U.S. manufacturing sector ends 2016 on a high

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The manufacturing sector in the U.S. strengthens in 2016, indicating that inflationary pressures will firm, pushing consumer prices closer to, or overshooting the Fed’s 2% target rate.

The manufacturing sector in the U.S. measured by Markit and the Institute of Supply Management showed one of the strongest yearly performances in recent times. Latest data released earlier last week showed both gauges of the manufacturing sector rising strongly, finishing the year with a bang.

Markit’s measure of manufacturing showed that the PMI accelerated to 54.3 in December, recording a 21-month high. The data was also underpinned by the fastest increase in payroll numbers since June 2015. Business conditions were also seen improving at the fastest pace since March 2015.

Markit’s manufacturing PMI has been broadly stable since early 2011 as the manufacturing PMI gauge has been hovering between the 60 and 50 levels, indicating expansion. But since early 2014, Markit’s gauge of manufacturing has been trending weaker after a steady increase towards 57. This decline has shifted with the U.S. manufacturing PMI showing a steady increase since late 2015 – early 2016.

December’s reading of 54.3 was the highest and was seen increasing from November’s headline print of 54.1. The effects of a stronger U.S. dollar were missing as the manufacturing PMI advanced on all fronts. Experts were of the opinion that a stronger exchange rate for the U.S. dollar could make exports less competitive and was seen as one of the headwinds for the manufacturing sector. This was evident from the comments from Chris Williamson, Chief Business Economist at IHS Markit who hinted that most of the demand was coming from domestic customers. But he sounded optimistic noting that the underlying pressures show that manufacturing strength was likely to persist into 2017.

In a separate report released by the Institute of Supply Management (ISM), the manufacturing PMI rose 1.5 points from November’s print to record 54.7 in December. Looking into the details, the ISM’s manufacturing PMI showed a similar story to that of Markit’s findings with new orders rising to the highest levels since 2014. December’s ISM manufacturing PMI was 0.9 points higher than the forecasts and 1.5 points higher from November’s 53.2. The ISM prices paid rose 11 points to 65.5 in December indicating that the underlying economy was gaining momentum. New orders jumped 7.2 points to reach the highest levels since 2014.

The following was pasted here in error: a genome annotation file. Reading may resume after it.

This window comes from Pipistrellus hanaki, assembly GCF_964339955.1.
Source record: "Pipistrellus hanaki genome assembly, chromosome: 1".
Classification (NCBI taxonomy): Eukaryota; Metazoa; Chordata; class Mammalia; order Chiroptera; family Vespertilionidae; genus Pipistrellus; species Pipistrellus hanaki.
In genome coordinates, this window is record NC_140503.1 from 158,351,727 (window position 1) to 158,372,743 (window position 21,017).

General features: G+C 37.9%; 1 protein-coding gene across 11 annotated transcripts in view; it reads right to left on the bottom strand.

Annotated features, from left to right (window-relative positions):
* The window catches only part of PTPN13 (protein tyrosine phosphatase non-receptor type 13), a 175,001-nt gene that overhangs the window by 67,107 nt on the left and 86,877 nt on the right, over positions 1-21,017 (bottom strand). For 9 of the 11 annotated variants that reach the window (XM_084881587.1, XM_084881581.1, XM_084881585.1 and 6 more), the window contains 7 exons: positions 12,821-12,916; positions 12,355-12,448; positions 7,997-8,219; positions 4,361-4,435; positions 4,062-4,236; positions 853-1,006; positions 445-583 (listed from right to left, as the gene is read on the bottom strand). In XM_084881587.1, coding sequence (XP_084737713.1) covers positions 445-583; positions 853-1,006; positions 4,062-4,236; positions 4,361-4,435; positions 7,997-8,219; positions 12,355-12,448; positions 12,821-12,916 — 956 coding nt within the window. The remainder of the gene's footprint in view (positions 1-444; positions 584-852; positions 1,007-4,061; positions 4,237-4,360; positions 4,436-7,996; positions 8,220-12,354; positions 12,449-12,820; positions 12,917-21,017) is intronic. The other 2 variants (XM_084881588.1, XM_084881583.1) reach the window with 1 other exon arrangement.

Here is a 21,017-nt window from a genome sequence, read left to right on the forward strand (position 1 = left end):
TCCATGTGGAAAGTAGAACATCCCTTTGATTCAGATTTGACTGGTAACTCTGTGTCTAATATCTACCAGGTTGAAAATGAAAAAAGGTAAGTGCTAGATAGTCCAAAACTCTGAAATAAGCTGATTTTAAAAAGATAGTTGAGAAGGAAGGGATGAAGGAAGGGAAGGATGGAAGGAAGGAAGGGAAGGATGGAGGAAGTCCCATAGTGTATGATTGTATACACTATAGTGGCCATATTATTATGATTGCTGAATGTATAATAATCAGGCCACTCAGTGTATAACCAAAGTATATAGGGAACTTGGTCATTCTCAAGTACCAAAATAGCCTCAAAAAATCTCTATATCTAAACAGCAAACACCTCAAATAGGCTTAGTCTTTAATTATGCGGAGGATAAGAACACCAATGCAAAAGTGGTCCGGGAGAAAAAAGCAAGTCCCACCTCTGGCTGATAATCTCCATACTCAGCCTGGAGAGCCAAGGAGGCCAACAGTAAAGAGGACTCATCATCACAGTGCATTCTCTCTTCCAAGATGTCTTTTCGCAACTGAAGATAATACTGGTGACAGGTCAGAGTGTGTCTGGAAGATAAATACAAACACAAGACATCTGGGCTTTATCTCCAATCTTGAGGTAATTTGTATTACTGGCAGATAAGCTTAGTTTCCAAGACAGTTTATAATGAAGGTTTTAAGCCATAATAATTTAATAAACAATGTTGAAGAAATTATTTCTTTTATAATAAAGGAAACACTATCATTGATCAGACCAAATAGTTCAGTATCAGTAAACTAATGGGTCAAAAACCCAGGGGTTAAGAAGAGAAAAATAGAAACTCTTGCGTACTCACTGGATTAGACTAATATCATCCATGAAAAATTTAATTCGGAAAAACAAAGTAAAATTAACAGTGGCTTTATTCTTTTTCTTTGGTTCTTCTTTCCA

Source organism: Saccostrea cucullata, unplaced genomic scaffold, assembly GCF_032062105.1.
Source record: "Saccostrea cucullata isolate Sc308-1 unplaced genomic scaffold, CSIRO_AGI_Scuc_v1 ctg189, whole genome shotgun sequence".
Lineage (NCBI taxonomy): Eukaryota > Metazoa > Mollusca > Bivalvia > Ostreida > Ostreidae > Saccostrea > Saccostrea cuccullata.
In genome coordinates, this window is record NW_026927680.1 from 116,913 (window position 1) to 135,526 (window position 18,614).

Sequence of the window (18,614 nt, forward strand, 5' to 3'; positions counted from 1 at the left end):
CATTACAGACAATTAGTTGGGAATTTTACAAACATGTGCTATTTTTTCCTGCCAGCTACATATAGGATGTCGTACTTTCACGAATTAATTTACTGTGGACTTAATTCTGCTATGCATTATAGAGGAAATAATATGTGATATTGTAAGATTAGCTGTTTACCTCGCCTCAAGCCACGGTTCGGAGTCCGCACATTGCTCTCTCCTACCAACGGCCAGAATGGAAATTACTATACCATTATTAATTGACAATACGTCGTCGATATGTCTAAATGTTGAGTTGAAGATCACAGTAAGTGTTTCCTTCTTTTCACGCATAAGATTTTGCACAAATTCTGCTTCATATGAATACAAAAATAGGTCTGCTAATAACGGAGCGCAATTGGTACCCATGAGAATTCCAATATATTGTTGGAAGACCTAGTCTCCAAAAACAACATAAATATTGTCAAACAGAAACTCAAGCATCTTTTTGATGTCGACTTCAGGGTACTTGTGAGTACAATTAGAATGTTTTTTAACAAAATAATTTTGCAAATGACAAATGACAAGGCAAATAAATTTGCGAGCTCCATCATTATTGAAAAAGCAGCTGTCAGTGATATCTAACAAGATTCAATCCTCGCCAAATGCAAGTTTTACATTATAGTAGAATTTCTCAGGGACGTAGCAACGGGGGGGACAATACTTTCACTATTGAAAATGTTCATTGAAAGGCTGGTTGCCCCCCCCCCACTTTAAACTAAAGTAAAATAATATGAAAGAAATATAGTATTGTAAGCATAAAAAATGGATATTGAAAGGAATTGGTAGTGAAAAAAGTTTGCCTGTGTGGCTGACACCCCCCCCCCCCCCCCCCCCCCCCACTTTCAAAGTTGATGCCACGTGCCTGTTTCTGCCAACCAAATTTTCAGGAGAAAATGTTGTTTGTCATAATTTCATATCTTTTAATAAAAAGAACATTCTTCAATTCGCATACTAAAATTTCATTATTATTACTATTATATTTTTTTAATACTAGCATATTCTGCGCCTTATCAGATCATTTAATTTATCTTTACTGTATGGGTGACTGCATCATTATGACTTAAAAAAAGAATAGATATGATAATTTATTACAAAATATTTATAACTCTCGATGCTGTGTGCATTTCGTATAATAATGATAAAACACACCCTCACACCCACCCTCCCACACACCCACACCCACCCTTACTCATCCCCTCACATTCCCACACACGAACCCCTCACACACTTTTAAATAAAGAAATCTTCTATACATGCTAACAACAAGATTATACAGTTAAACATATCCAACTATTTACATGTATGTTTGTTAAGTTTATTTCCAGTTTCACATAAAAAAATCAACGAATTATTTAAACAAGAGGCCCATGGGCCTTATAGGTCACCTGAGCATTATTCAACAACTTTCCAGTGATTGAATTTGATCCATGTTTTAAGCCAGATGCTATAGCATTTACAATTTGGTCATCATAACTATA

With both the new orders and production index hitting multi-year highs, the data suggests that 2017 is likely to continue on a bullish note with factories seen gearing up to meet demand.

The recent uptick in optimism was seen coming after the U.S. elections in November last year. Trump’s focus on manufacturing jobs alongside tax and regulatory reforms were seen as some of the key elements boosting confidence across several industries that are seen to benefit from the proposals.

ISM’s employment index was also stronger, rising to a one year high in December, recovering from the declines posted a month ago. Still, experts warn that despite the robust data, manufacturing remains just part of the puzzle. But elsewhere, the signs are stronger that inflation could strengthen in the near term.

With the prices paid index surging to 65.5 in December and eighteen commodities rising in price against just three declines, indicates that inflation is firming and not just on the backdrop of higher oil prices. Although the energy prices have contributed to inflation, the rising economy activity is seen putting pressure on a variety of input costs which underlines the risks that inflation could potentially overshoot the Fed’s 2% target sometime this year.

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About Author

John is a market analyst for Orbex Ltd. and is a forex and equities trader having been involved in trading since late 2009. John makes use of a mix of technical and fundamental analysis and inter-market relationships. The analysis present here is a mix of intra-day analysis while considering the long term outlook of the markets as well. For any comments or questions, John can be reached at [email protected]

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